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News / Health / Clark County Health

Cleveland’s vaccine bill gets Senate committee hearing

State senator’s measure would eliminate most widely used exemption

By Jake Thomas, Columbian political reporter
Published: February 20, 2019, 9:56pm
4 Photos
Dr. Gary Goldbaum of the Washington State Medical Association holds up a picture of his brother as a child, when he was in a wheelchair due to polio, at Wednesday’s hearing on a vaccination bill.
Dr. Gary Goldbaum of the Washington State Medical Association holds up a picture of his brother as a child, when he was in a wheelchair due to polio, at Wednesday’s hearing on a vaccination bill. (Rachel La Corte/Associated Press) Photo Gallery

While the measles outbreak in Clark County reached 63 confirmed cases as of Wednesday afternoon, lawmakers in Olympia heard from supporters and opponents of a bill that would eliminate the most widely used exemption to the state’s vaccine requirements.

Sponsored by Sen. Annette Cleveland, D-Vancouver, Senate Bill 5841 would eliminate Washington’s philosophical or personal exemption for vaccinations children must receive in order to attend school or a licensed day care facility. According to the National Conference of State Legislatures, all 50 states require students to be vaccinated in order to attend school, with exceptions for medical conditions. Seventeen states allow families to opt out of vaccination requirements for philosophical or personal reasons.

Since the measles outbreak started in Clark County in January, the personal exemption has come under scrutiny by Clark County lawmakers and others. A bill introduced earlier by state Reps. Paul Harris, R-Vancouver, and Monica Stonier, D-Vancouver, would eliminate the personal exemption just for the measles, mumps and rubella vaccine. Cleveland’s bill would abolish the exemption for all vaccination requirements. Both bills would keep the state’s vaccination exemption on religious grounds.

At a hearing of the Senate Health and Long Term Care Committee on Wednesday, Cleveland told the packed room that the measles outbreak threatens the health of children too young to receive the vaccination as well as people who can’t be immunized due to compromised immune systems.

“People throughout our communities feel they should be able to send their kids to school and go out in public in general without the risk of being exposed to a serious health threat,” said Cleveland, the committee’s chair. “I don’t think that’s an unreasonable expectation, and I see it as our responsibility as legislators to ensure that public health is protected.”

She cited figures showing that for the 2017-2018 school year, the rate of kindergartners who were exempted from vaccines for a personal reason was 3.7 percent, compared with 0.2 percent for religious reasons and 0.8 percent for medical reasons. She said that removing the personal exemption would reduce the percentage of unvaccinated children from 4.7 percent to 1 percent, an overall reduction of more than 75 percent.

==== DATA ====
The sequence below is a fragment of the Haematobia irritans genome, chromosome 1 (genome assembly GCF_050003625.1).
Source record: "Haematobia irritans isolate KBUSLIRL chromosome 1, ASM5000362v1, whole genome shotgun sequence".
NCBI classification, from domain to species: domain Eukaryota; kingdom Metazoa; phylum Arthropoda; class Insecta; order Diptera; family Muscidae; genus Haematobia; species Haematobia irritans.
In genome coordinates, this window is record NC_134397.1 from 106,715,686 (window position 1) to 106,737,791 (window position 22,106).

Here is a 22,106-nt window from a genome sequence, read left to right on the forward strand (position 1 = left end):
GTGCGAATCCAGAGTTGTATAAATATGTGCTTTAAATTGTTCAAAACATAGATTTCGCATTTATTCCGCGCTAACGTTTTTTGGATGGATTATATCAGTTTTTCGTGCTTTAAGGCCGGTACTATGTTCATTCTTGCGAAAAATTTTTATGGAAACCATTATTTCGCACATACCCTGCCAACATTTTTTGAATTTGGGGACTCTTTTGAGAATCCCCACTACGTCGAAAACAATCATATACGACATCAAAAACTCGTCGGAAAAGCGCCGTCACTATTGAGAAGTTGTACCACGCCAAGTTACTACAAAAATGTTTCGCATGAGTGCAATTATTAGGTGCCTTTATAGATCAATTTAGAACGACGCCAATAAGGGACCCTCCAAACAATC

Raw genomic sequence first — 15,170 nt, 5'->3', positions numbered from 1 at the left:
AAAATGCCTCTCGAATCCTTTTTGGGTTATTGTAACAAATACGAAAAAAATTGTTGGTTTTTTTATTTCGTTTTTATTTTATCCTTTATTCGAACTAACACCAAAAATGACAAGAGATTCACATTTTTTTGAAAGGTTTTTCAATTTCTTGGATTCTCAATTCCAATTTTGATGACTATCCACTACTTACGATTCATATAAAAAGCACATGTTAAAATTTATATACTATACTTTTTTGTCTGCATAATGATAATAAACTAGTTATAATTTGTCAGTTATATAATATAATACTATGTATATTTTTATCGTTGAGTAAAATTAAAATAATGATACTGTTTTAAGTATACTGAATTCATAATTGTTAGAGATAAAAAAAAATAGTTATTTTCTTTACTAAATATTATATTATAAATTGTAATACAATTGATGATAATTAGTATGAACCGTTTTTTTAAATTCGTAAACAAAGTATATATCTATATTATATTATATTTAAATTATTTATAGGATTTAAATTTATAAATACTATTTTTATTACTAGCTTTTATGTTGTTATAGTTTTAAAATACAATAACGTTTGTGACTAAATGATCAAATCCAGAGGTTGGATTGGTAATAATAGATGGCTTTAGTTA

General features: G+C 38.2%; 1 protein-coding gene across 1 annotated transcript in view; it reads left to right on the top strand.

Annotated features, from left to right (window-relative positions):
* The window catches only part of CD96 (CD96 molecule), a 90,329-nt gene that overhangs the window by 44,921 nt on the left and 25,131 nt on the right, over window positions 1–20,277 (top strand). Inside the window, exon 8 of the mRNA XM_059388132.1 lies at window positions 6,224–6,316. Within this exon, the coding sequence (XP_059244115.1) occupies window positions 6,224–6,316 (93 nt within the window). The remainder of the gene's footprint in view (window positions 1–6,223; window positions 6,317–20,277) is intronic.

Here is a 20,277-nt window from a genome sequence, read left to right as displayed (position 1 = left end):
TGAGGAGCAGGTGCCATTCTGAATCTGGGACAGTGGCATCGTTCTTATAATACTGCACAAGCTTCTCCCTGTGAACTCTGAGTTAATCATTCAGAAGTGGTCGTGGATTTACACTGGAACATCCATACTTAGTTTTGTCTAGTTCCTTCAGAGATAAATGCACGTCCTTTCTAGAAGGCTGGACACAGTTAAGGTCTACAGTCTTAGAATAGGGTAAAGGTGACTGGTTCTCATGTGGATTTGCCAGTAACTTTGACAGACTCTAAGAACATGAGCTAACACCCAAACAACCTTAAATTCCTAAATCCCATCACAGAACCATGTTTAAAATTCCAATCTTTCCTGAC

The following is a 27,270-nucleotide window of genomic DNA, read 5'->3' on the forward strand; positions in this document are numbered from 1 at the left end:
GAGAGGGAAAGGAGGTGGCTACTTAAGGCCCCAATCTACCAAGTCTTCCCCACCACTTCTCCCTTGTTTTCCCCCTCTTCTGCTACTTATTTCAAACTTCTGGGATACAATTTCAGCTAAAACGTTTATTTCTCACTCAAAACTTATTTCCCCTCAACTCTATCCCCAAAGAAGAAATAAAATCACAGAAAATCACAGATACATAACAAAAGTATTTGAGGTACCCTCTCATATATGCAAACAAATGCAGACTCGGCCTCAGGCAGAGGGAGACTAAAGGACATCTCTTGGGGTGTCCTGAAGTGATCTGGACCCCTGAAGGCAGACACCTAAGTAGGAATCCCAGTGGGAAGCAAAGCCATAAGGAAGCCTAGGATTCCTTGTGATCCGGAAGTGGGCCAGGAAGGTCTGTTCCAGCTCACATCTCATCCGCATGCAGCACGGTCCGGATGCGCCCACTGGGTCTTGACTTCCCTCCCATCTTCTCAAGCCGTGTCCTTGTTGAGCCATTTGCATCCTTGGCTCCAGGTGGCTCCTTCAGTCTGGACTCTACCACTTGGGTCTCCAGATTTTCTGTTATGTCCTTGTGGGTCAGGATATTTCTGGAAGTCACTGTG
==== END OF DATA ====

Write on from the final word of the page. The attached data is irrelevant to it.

Dr. John Wiesman, the state secretary of health, spoke in favor of the bill. He told the committee that while the statewide vaccination rate may be high, there are some schools that have 40 to 60 percent of kids unvaccinated. In those schools, diseases such as measles can spread easily.

“Those situations are really tinderboxes waiting to go up in flames,” he said.

Dr. Elias Kass, a Seattle physician, told the committee that sometimes parents are overwhelmed with information about vaccines and that the personal exemption allows “indecision to stand as the decision.” He added that the exemption also allows doctors to brush off having difficult conversations about vaccinations with parents.

Sen. Ann Rivers, R-La Center, said that the committee had received numerous emails about the Vaccine Adverse Event Reporting System, a federal monitor that receives reports of possible safety issues posed by vaccines.

Kass said that anyone can report a problem with a vaccine to the system, which he said is used to monitor reoccurring issues. He said that reports are compared with broader data sets to find problems with vaccines. He pointed to how the rotavirus vaccine was removed from the market after the system determined it caused bowel blockage in some patients.

The committee also heard from people resistant to removing the exemption. Jill Collier, who identified herself as a registered nurse, told the committee that the science on vaccinations isn’t settled. She said that not every child is built to handle every vaccine and that the state shouldn’t be legislating patient care.

“That is not safe medical care; that is not patient consent,” she said.

Karl Kanthak, board president for the Mount Pleasant School District, said that some schools may appear to have a large concentration of unvaccinated students. But he said that just a few unvaccinated students in a small school may be enough to push its percentage of unvaccinated students up significantly.

He also said that after California removed its personal exemption some families resettled in his school district, which includes parts of Clark and Skamania counties. He said that if Washington removes the exemption, they’ll leave this state too.

Columbian political reporter